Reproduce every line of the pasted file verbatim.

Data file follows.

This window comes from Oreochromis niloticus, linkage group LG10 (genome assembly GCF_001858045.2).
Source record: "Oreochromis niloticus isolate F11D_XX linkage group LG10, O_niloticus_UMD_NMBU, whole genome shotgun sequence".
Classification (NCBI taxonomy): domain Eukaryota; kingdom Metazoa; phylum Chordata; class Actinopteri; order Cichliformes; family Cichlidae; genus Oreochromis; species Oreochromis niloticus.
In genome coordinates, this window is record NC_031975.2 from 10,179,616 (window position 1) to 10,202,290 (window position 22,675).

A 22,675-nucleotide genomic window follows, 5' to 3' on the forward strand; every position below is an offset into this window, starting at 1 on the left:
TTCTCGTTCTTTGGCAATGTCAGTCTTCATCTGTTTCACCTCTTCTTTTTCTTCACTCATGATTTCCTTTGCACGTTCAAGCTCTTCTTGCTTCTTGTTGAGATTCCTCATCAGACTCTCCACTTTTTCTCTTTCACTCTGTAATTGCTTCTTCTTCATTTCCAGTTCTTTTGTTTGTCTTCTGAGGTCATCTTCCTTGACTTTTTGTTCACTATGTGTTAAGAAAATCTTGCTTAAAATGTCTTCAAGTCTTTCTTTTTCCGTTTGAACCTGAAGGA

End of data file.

This window comes from Oreochromis niloticus, linkage group LG10 (genome assembly GCF_001858045.2).
Source record: "Oreochromis niloticus isolate F11D_XX linkage group LG10, O_niloticus_UMD_NMBU, whole genome shotgun sequence".
Classification (NCBI taxonomy): domain Eukaryota; kingdom Metazoa; phylum Chordata; class Actinopteri; order Cichliformes; family Cichlidae; genus Oreochromis; species Oreochromis niloticus.
In genome coordinates, this window is record NC_031975.2 from 10,179,616 (window position 1) to 10,202,290 (window position 22,675).

A 22,675-nucleotide genomic window follows, 5' to 3' on the forward strand; every position below is an offset into this window, starting at 1 on the left:
TTCTCGTTCTTTGGCAATGTCAGTCTTCATCTGTTTCACCTCTTCTTTTTCTTCACTCATGATTTCCTTTGCACGTTCAAGCTCTTCTTGCTTCTTGTTGAGATTCCTCATCAGACTCTCCACTTTTTCTCTTTCACTCTGTAATTGCTTCTTCTTCATTTCCAGTTCTTTTGTTTGTCTTCTGAGGTCATCTTCCTTGACTTTTTGTTCACTATGTGTTAAGAAAATCTTGCTTAAAATGTCTTCAAGTCTTTCTTTTTCCGTTTGAACCTGAAGGA